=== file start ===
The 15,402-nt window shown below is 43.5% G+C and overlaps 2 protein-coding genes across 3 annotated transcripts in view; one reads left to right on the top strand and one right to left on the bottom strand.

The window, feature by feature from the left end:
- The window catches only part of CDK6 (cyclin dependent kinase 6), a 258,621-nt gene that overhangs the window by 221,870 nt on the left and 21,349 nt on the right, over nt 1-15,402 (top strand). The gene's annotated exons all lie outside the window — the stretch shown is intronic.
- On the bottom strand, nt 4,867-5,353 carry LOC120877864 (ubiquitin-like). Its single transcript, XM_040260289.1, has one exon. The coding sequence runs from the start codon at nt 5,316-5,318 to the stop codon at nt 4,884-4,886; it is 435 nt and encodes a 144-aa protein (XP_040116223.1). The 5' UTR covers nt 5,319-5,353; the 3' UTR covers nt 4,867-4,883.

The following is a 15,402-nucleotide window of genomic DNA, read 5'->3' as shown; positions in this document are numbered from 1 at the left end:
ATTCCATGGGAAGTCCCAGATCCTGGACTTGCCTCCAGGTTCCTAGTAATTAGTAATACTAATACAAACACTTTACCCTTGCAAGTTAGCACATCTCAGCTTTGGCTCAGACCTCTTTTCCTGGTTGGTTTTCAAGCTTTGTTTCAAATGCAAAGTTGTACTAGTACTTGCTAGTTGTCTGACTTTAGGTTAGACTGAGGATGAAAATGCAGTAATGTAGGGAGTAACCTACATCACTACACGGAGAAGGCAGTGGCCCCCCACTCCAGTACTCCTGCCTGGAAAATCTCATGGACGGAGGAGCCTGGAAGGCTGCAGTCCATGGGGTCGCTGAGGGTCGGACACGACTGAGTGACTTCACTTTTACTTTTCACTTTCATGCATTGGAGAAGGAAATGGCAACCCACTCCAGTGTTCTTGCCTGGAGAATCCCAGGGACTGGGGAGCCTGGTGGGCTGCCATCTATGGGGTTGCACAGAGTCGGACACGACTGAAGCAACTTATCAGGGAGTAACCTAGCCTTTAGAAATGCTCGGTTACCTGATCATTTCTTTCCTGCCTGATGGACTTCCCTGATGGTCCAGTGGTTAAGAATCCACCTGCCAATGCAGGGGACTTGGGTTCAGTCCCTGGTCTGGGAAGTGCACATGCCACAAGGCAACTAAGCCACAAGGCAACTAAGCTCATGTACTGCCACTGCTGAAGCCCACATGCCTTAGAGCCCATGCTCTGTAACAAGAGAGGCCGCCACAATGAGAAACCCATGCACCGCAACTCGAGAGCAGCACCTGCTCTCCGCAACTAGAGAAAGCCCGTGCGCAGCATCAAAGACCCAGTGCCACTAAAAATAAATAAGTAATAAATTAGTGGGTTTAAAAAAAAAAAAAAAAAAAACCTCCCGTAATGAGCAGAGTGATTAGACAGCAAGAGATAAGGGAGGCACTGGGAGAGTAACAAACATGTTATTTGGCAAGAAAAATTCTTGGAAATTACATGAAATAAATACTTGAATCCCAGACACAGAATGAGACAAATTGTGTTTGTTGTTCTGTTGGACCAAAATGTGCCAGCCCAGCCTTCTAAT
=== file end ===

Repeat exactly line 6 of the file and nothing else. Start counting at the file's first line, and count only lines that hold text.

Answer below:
ATTCCATGGGAAGTCCCAGATCCTGGACTTGCCTCCAGGTTCCTAGTAATTAGTAATACTAATACAAACACTTTACCCTTGCAAGTTAGCACATCTCAGCTTTGGCTCAGACCTCTTTTCCTGGTTGGTTTTCAAGCTTTGTTTCAAATGCAAAGTTGTACTAGTACTTGCTAGTTGTCTGACTTTAGGTTAGACTGAGGATGAAAATGCAGTAATGTAGGGAGTAACCTACATCACTACACGGAGAAGGCAGTGGCCCCCCACTCCAGTACTCCTGCCTGGAAAATCTCATGGACGGAGGAGCCTGGAAGGCTGCAGTCCATGGGGTCGCTGAGGGTCGGACACGACTGAGTGACTTCACTTTTACTTTTCACTTTCATGCATTGGAGAAGGAAATGGCAACCCACTCCAGTGTTCTTGCCTGGAGAATCCCAGGGACTGGGGAGCCTGGTGGGCTGCCATCTATGGGGTTGCACAGAGTCGGACACGACTGAAGCAACTTATCAGGGAGTAACCTAGCCTTTAGAAATGCTCGGTTACCTGATCATTTCTTTCCTGCCTGATGGACTTCCCTGATGGTCCAGTGGTTAAGAATCCACCTGCCAATGCAGGGGACTTGGGTTCAGTCCCTGGTCTGGGAAGTGCACATGCCACAAGGCAACTAAGCCACAAGGCAACTAAGCTCATGTACTGCCACTGCTGAAGCCCACATGCCTTAGAGCCCATGCTCTGTAACAAGAGAGGCCGCCACAATGAGAAACCCATGCACCGCAACTCGAGAGCAGCACCTGCTCTCCGCAACTAGAGAAAGCCCGTGCGCAGCATCAAAGACCCAGTGCCACTAAAAATAAATAAGTAATAAATTAGTGGGTTTAAAAAAAAAAAAAAAAAAAACCTCCCGTAATGAGCAGAGTGATTAGACAGCAAGAGATAAGGGAGGCACTGGGAGAGTAACAAACATGTTATTTGGCAAGAAAAATTCTTGGAAATTACATGAAATAAATACTTGAATCCCAGACACAGAATGAGACAAATTGTGTTTGTTGTTCTGTTGGACCAAAATGTGCCAGCCCAGCCTTCTAAT